Pier Larson’s papers granted to Northwestern University

Pier Larson’s papers granted to Northwestern University

The papers of renowned African scholar Pier Larson, who died in 2020 as professor in the Department of History, have been gifted to the Melville J. Herskovits Library of African Studies at Northwestern University. The library is one of the most comprehensive collections of African material worldwide, and was a frequent site for Larson’s research over the course of his extensive career. Read more about the gift.

Larson, who arrived at Hopkins in 1998, specialized in the history of Madagascar and the Indian Ocean islands, focusing on the 17th, 18th, and 19th centuries. His teaching and research centered on the history of East and southern Africa, Madagascar, and the Francophone islands of the Western Indian Ocean, slavery, literacy, religion, and the history of the French empire. His work illuminated historical connections between Madagascar, the eastern coast of Africa, South Asia, and the islands of Mauritius and Reunion, helping to make Indian Ocean communities a more integral part of the broader study of Africa.

“Dr. Larson was consummately cosmopolitan: Equally at home in the United States, France, and Madagascar, with prodigious linguistic abilities, he bridged cultures with ease, at the same time that he understood and appreciated their differences,” said Peter Jelavich, professor and chair of the Department of History. “This truly humanistic attitude allowed him to uncover hitherto unperceived connections among peoples and cultures in the past—and it guided his life in the present.”

Esmeralda Kale, the George and Mary LeCron Foster Curator of the Herskovits Library, concurred: “Fluent in French and Malagasy, Dr. Larson crisscrossed the globe for decades, undertaking archival research in a methodical manner, inventorying the archives he was studying, and transcribing tens of thousands of documents. His inventories, photographs, and transcriptions are therefore an extremely rich resource for anyone doing research in this area.”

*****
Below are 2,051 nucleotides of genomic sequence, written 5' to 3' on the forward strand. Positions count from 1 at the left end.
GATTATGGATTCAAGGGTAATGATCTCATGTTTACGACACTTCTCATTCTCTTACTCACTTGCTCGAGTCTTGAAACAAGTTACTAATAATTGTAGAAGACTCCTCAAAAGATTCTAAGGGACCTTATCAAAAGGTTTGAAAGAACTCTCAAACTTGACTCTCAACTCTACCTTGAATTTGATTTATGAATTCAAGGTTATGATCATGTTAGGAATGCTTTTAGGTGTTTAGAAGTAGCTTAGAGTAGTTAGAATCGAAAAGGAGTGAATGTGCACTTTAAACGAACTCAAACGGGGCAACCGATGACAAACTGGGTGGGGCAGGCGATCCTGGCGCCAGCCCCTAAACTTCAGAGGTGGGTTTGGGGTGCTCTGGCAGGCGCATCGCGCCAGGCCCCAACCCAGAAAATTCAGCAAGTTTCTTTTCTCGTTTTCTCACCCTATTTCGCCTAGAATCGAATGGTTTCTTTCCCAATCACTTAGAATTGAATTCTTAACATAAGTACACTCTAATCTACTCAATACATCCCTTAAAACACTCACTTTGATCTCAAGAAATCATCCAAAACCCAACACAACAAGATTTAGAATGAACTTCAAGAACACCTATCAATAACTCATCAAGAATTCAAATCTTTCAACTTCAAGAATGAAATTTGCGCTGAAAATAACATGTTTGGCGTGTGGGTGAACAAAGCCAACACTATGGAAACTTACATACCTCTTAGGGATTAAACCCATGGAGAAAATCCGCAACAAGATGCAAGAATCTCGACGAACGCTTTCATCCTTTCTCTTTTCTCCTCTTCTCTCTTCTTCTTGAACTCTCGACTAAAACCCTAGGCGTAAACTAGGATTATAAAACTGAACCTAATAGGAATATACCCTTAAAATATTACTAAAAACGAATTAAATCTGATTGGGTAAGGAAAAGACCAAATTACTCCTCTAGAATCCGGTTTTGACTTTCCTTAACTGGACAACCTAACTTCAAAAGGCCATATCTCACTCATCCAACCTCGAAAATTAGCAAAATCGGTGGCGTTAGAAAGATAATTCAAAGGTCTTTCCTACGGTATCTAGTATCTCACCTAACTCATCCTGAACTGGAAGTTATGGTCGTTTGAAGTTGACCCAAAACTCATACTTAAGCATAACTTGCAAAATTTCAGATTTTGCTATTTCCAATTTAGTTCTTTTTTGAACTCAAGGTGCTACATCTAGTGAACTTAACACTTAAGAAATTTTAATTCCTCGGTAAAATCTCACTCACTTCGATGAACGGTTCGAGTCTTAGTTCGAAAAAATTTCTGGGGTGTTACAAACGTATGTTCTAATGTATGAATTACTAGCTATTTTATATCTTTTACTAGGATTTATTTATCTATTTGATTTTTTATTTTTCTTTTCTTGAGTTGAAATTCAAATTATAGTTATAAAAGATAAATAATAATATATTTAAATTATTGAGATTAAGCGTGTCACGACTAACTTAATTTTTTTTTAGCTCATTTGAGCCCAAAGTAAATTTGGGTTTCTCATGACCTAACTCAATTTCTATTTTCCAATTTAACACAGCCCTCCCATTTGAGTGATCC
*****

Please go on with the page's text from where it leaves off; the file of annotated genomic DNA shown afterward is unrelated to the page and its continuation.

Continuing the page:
The voluminous archive includes The Larson Fieldwork Collection of oral interviews, video recordings of performed music and cultural gatherings, transcripts, and photographs (materials that supported his 1992 dissertation and his first book, History and Memory in the Age of Enslavement: Becoming Merina In Highland Madagascar, 1770-1822); detailed inventories of the archives where Larson worked for decades along with extensive transcriptions of archival documents; research notes; lecture notes and class syllabi;  three unpublished manuscripts he was working on at the time of his death: Island of Letters: Reading, Writing, and Arithmetic in an African Kingdom, The Corrollers: An Indian Ocean Family, and the third in a series of articles that were the beginnings of a book on the 17th century French colony of Fort Dauphin in Madagascar (one of these articles, “Play and Possession: Sex, Marriage, and Household at Fort Dauphin (Madagascar), c. 1660s,” will appear in the Journal of Southern African Studies, vol. 48, no. 5, in November 2022). Larson’s files of photographs include primary source materials (in some cases the only digital copies), art, topography, landscapes, historic structures, and people, all carefully cataloged.

“Dr. Larson was a pioneering scholar and a master archivist,” said Sara Berry, professor emeritus in the Department of History, who was instrumental in finding a home for his papers. “Having access to his enormous collection of primary sources as well as the manuscripts he was working on at the time of his death will allow scholars to carry forward the study of a region whose complex interlinkages are only beginning to be understood.”

Larson had worked extensively with the Herskovits Library, making him quite familiar with its holdings and its place in the scholarship of the field. Larson’s wife, Michelle Boardman, believed this made the Herskovits the logical home of his papers.

“The Herskovits is one of the most comprehensive collections of African material worldwide and is a place Pier knew well,” she said. “His work can now be easily found and used by the widest possible scholarly community.”